After Oregon protest, Shell has few barriers remaining to Arctic offshore drilling



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An activist group has announced that 26 climbers have used ropes to rappel over the St. Johns Bridge to block Shell's Arctic ice-breaking vessel in an attempt to stop a new Arctic oil drilling project. (July 29)


ANCHORAGE, Alaska — Hours after a repaired Shell icebreaker eased past protesters in Oregon to join an Arctic drilling operation, the oil giant used other vessels in its flotilla to begin excavating off the coast of Alaska in hopes of confirming the presence of billions of barrels of crude below the ocean floor.

Royal Dutch Shell PLC now only needs the 380-foot Fennica, repaired at a Portland shipyard, to be on hand at the drill site to ask federal regulators for permission to dig into oil-bearing rock already included on its Arctic offshore leases.

The drilling would come over the protests of environmental groups in Portland and elsewhere who say Shell has not proved it can clean up a major spill in a region covered by ice much of the year.

Critics have decried Arctic offshore drilling since before the federal government auctioned off billions of dollars in leases to Shell and other companies in 2008. But after failed lawsuits and protests, opponents have few options to stop drilling.

Protesters seized one of their last chances this week after the Fennica was gashed by an underwater obstruction in the Aleutian Islands and sent to Portland for repairs.

Thirteen members of Greenpeace USA dangled from a bridge over the Willamette River and kayakers converged on the Fennica to block the repaired icebreaker from heading toward the Pacific Ocean and on to Alaska.

The Greenpeace protesters persisted even after a federal court judge in Anchorage ordered $2,500 hourly fines. They were finally removed by authorities. Two people were arrested.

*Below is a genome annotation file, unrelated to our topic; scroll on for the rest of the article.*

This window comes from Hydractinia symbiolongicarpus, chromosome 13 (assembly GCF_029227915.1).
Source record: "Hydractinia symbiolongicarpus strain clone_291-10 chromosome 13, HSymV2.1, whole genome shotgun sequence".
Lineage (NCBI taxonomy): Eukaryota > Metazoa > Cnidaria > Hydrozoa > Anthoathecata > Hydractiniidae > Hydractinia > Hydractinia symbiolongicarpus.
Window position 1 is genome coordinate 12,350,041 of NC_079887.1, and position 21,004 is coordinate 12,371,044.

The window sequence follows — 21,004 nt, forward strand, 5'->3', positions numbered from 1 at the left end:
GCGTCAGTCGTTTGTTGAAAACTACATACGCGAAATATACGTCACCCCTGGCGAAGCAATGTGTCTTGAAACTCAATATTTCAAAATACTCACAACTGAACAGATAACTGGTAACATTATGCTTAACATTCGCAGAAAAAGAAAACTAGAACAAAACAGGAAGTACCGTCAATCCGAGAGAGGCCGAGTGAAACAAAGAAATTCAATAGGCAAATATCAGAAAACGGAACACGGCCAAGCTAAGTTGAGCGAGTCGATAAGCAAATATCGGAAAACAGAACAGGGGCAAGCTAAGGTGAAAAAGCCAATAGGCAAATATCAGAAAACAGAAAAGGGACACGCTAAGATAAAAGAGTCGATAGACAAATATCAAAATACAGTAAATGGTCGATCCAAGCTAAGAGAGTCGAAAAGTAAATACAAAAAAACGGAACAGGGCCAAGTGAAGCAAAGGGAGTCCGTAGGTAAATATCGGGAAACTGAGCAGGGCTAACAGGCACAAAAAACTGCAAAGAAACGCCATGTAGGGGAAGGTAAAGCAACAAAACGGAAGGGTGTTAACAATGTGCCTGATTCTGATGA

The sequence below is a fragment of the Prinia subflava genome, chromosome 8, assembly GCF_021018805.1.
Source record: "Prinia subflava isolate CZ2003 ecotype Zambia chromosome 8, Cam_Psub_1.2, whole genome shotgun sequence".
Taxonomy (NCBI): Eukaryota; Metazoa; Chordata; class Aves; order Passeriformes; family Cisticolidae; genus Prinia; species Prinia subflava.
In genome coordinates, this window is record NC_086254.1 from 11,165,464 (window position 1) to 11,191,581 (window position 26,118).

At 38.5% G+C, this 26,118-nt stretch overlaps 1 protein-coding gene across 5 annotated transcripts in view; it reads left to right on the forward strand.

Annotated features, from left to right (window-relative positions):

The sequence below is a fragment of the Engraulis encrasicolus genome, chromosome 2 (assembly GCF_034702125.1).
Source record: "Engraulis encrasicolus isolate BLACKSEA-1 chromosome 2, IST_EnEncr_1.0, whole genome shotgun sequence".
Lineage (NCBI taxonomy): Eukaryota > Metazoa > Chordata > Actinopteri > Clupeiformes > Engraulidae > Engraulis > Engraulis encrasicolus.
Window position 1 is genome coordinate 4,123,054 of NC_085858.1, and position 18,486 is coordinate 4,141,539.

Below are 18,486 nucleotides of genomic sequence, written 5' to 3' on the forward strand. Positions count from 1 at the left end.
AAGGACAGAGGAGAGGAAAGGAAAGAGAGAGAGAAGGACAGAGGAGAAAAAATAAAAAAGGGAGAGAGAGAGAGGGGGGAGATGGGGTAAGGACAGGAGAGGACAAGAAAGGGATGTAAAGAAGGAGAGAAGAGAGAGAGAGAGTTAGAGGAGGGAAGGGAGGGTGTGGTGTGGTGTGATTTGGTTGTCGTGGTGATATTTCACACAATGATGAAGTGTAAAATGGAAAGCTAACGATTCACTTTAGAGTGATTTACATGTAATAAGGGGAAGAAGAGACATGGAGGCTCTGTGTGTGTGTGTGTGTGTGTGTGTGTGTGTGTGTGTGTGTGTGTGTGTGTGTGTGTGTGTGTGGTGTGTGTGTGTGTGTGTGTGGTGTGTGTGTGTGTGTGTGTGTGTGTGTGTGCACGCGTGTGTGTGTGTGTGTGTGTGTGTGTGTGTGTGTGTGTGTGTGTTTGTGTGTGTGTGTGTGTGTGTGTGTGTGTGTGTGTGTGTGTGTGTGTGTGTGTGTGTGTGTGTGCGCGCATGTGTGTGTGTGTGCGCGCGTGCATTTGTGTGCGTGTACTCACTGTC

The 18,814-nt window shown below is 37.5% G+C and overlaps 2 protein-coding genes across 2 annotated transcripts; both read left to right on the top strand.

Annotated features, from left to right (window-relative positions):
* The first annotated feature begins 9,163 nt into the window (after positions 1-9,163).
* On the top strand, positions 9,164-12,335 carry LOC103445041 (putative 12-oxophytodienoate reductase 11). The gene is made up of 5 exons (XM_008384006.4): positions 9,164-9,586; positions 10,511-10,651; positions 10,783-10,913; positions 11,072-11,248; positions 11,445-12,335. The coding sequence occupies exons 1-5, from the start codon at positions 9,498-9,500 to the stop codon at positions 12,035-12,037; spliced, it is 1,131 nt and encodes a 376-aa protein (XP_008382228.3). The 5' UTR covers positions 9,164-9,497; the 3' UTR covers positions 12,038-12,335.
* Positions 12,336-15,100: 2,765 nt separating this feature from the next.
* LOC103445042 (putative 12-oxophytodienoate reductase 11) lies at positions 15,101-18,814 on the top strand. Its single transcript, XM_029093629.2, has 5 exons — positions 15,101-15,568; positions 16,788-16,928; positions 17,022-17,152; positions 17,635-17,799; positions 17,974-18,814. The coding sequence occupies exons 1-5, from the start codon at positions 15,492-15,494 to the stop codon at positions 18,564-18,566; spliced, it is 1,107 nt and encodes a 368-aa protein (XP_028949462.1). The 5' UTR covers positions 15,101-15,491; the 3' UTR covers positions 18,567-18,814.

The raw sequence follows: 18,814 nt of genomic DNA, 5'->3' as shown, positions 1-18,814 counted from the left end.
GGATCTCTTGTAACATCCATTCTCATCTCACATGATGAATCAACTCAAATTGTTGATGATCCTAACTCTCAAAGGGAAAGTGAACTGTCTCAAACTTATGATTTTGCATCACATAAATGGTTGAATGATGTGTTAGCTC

The U.S. Geological Survey estimates U.S. Arctic offshore reserves at 26 billion barrels of recoverable oil and 130 trillion cubic feet of natural gas.

Shell officials have said offshore Alaska offers some of the most prolific, undeveloped hydrocarbon basins in the world, a potential game-changer that could increase domestic supply by more than 1 million new barrels of oil a day.

Environmental groups see only harm: a potential new source of fossil fuel that will delay a transition to renewables; industrial activity in a region already hammered by global warming and shrinking sea ice; a potential major spill that can't be cleaned up in the home of polar bears, walrus, ice seals and threatened whales.

The federal Bureau of Safety and Environmental Enforcement on July 22 granted conditional approval to Shell to begin drilling top sections of two wells in the Chukchi Sea.

Shell was not allowed to drill into oil-bearing zones because the Fennica was not on hand. Its main purpose is to carry and maneuver a capping stack, a roughly 30-foot device that when lowered into place with help from a remote, underwater-operated vehicle, can act like a spigot to stop a blowout.

The capping stack must be pre-staged and available for use within 24 hours for Shell to gain permission to drill into hydrocarbon zones.

Shell did not have an estimated time when the Fennica would reach the drill site after traveling across the Gulf of Alaska, through the Bering Sea and into the Chukchi.

Shell spokesman Curtis Smith said initial work on the first well could last until the third week of August and that the Fennica would not be required until then.

Drilling in the Chukchi has occurred before, he said.

"There have been five wells drilled in the Chukchi and Shell drilled four of them," Smith said, the last in 1991.


Associated Press writer Steven DuBois and Terrence Petty contributed to this report from Portland.

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